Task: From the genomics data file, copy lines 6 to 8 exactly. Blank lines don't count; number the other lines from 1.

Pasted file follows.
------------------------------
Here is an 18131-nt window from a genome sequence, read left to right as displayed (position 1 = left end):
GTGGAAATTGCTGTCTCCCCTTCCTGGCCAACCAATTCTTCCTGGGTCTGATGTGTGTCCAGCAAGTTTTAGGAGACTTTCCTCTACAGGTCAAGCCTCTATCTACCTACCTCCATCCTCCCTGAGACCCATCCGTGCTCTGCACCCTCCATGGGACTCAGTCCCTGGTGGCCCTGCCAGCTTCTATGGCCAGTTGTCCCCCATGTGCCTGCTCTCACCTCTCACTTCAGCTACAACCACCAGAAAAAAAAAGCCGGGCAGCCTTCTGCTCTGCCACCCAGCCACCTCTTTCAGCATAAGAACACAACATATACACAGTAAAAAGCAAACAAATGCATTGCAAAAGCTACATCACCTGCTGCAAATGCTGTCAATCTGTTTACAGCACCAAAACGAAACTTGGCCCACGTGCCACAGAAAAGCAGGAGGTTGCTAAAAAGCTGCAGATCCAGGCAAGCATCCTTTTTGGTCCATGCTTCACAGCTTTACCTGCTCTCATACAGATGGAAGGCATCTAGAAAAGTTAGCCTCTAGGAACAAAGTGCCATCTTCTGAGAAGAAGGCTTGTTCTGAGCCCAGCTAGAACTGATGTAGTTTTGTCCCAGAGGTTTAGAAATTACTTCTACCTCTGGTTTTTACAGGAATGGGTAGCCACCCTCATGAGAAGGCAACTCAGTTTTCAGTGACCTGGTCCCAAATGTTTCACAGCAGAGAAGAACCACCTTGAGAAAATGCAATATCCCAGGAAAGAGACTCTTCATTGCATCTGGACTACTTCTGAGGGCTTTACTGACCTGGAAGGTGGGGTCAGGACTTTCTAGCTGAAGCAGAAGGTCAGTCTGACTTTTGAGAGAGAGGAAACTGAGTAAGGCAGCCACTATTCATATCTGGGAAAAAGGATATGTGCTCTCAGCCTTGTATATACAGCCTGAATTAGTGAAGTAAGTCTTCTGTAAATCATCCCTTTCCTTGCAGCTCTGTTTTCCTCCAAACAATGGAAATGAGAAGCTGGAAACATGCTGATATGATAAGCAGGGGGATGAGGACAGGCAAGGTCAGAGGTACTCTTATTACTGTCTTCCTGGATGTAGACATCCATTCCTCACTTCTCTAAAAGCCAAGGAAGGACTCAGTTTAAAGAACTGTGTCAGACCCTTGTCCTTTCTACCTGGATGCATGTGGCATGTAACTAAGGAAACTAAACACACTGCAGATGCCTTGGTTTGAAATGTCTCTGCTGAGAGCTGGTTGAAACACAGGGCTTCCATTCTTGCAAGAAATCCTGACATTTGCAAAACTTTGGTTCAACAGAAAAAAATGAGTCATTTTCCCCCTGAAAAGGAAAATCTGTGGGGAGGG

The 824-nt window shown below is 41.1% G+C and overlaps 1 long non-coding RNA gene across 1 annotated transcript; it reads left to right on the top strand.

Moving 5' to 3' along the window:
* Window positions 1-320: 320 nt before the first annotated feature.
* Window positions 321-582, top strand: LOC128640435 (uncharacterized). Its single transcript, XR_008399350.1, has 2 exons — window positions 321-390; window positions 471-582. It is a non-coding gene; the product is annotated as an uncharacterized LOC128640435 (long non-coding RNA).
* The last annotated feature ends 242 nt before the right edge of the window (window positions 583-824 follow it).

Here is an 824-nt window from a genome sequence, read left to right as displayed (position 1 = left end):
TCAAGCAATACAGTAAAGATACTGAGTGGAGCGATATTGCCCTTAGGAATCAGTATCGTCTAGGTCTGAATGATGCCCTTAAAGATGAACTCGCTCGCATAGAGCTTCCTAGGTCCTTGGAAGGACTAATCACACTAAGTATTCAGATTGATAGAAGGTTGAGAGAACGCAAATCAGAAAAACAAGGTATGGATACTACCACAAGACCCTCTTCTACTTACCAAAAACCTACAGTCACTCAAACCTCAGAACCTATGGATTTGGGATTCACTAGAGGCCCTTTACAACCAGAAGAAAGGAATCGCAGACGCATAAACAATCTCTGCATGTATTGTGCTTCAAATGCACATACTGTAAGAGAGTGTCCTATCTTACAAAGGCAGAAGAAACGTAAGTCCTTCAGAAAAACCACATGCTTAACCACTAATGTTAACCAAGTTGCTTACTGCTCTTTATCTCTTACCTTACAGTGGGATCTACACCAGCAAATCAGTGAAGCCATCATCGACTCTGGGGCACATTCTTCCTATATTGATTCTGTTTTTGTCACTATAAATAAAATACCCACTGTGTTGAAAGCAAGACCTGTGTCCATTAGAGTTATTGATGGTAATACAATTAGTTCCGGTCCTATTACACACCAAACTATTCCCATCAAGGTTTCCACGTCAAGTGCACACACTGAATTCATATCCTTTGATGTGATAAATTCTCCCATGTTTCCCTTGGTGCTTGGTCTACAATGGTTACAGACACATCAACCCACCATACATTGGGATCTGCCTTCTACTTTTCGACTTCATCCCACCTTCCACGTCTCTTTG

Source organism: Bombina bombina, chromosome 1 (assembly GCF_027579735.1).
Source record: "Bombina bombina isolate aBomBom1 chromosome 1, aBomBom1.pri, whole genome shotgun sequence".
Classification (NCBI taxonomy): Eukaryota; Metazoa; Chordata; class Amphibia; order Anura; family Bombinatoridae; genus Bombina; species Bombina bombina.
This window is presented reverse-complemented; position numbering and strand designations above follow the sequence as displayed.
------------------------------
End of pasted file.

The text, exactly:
* Window positions 321-582, top strand: LOC128640435 (uncharacterized). Its single transcript, XR_008399350.1, has 2 exons — window positions 321-390; window positions 471-582. It is a non-coding gene; the product is annotated as an uncharacterized LOC128640435 (long non-coding RNA).
* The last annotated feature ends 242 nt before the right edge of the window (window positions 583-824 follow it).

Here is an 824-nt window from a genome sequence, read left to right as displayed (position 1 = left end):